PayPal Hosts Packed ‘Introduction to Bitcoin’ Event
Payments company PayPal, a subsidiary of auction site eBay, hosted a bitcoin event called PayPal TechXploration on 31st July.
The ‘Town Hall’ space at the PayPal offices in San Jose, California, was packed with hundreds of people, many having to stand. The meetup page for the bitcoin event lists over 700 people that had indicated a desire to attend.
One of a regular series held by the company, the event included employees of the two companies and members of the bitcoin community, and was intended to introduce people to the concepts and technology behind bitcoin.
The main speaker on the day was Scott Robinson, who heads the bitcoin incubator program at the Plug and Play Technology Center and hosts a weekly Silicon Valley Bitcoin meetup there every Tuesday night.
During Robinson’s presentation, he pointed out that many people probably have not heard about bitcoin because for most, the US dollar has been an effective currency.
He told the audience:
“We’ve never really been asked questions about the dollar. We’ve never really worried about the dollar.”
Explaining bitcoin to newcomers is not easy, especially with a large audience. Robinson tackled teaching bitcoin at the event by describing bitcoin’s novel approach. “Bitcoin is both a protocol and a currency,” he said.
Part of Robinson’s talk was dedicated to discussing how bitcoin solves the Byzantine Generals problem, an issue that other digital currency predecessors to bitcoin failed to figure out.
“The practical consequence of solving this problem means that any Internet user can send digital property to one another.”
During his presentation, Robinson asked how many people at the event owned bitcoin, and about one-third of the audience raised their hands.
Robinson’s goal presenting at the event was twofold: talking about the potential for bitcoin, and informing the audience about the rise and role of bitcoin startups.
“Bitcoin is a technology that is five years old. It seems a lot like the Internet,” he said.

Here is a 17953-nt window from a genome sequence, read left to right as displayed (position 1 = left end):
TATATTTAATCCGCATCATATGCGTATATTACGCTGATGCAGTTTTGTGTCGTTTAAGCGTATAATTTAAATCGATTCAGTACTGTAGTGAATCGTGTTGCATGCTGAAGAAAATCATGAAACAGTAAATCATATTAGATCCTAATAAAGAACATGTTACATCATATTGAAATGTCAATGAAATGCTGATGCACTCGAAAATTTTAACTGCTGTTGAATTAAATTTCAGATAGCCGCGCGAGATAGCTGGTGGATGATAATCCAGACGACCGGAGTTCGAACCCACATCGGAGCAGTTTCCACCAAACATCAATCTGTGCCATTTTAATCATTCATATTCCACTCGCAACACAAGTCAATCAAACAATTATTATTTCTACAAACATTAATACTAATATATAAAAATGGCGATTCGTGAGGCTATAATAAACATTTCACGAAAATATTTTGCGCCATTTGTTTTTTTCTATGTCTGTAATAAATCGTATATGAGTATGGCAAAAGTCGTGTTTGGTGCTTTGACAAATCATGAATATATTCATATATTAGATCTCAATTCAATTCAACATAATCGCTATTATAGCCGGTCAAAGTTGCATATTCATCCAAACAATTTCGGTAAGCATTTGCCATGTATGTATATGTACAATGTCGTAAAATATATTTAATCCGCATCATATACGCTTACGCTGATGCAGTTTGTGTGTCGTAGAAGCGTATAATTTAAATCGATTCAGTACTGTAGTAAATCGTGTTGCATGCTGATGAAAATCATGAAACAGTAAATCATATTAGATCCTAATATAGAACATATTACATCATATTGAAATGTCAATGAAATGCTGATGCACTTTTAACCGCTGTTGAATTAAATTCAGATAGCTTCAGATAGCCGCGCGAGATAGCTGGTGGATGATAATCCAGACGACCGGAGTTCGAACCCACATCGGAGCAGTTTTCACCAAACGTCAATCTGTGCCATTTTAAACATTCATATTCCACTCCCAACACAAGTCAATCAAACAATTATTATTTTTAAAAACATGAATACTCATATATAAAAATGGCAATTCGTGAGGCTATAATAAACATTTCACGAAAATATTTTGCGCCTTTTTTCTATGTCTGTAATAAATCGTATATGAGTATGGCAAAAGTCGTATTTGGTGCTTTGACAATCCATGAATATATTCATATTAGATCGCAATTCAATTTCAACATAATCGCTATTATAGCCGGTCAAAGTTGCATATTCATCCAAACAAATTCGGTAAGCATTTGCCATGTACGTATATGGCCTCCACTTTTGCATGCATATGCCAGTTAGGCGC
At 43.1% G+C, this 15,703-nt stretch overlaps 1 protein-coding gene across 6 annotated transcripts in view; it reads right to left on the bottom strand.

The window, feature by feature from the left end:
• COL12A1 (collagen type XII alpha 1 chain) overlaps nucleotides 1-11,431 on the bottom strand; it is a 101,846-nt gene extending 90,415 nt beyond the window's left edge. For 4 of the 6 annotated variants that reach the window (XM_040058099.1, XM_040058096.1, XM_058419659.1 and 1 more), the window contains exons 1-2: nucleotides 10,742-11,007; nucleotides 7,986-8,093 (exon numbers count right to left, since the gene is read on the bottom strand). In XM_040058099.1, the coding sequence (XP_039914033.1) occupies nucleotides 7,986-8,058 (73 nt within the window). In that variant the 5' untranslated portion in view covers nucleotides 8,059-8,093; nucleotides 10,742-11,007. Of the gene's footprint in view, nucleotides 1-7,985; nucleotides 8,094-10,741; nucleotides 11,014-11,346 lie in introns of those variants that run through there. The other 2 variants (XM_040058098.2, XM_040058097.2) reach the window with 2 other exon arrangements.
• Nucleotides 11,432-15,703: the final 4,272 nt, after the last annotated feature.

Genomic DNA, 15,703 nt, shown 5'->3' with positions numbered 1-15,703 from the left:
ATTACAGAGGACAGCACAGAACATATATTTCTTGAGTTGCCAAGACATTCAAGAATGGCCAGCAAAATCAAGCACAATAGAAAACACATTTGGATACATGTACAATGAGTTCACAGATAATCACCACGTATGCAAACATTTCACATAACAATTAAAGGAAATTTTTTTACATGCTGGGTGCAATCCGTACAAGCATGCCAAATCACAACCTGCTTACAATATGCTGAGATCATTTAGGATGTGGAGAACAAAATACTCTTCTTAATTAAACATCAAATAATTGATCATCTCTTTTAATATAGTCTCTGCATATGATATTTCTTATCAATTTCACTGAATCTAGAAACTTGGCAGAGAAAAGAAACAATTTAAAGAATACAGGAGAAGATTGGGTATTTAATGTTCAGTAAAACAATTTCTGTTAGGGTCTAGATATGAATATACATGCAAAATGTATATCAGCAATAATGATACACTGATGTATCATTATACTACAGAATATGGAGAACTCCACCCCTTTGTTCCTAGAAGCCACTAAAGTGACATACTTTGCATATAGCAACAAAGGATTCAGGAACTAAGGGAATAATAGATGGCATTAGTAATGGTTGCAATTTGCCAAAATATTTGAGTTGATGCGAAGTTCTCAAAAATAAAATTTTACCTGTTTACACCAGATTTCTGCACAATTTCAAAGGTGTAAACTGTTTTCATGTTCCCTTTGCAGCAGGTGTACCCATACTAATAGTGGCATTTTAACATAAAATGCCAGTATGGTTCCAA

He also announced that Plug and Play is offering bitcoin startups $25,000 in funding, office space and mentorship for interested entrepreneurs.
To provide examples of successful bitcoin ventures pushing the technology towards mainstream use, two bitcoin startups briefly talked at the event after Robinson’s presentation.
One was 37Coins, an SMS bitcoin wallet service that allows the unbanked access to financial resources via bitcoin and any cellphone.
Jonathan Zobro, co-founder of the company, said:
“We’re solving the fundamental first step by pushing bitcoin to people.”
To demonstrate its service, the startup gave away $2 in bitcoin to every event attendee who texted a displayed phone number, which then created a 37Coins bitcoin wallet and sent the initial bitcoin balance to that person via SMS.
Xapo’s director of client services, Fernando Gouveia, also briefly spoke about his company, which has been one of the most successful in raising venture capital in the bitcoin space with $40m raised in total.
PayPal and bitcoin
Founded in 1998, PayPal became successful making Internet payments super easy by allowing its users to send money via email addresses.
PayPal is now a large company under the eBay umbrella, and bitcoin as well as other digital currencies have become obvious competitors to its business model.
In June, eBay CEO John Donahoe said that bitcoin is more than just on the company’s “radar screen” and that it will have to find a way to integrate digital currencies.
However, it’s also possible Donahoe and his team might be developing an in-house solution to compete with cryptocurrencies such as bitcoin.
At the beginning of this year, CoinDesk reported PayPal had filed a patent to develop digital tokens – a sign it may plan to rival bitcoin in the space.
And, although purely coincidental, PayPal’s bitcoin event happened the same day Stripe announced investment in a new project called Stellar with Mt. Gox creator and Ripple Labs co-founder Jed McCaleb.
Stellar has built an open payment platform for money, digital or otherwise, complete with its own altcoin, hoping developers will use its API to allow consumers to transact in any form of money they ultimately choose.
Images by CoinDesk
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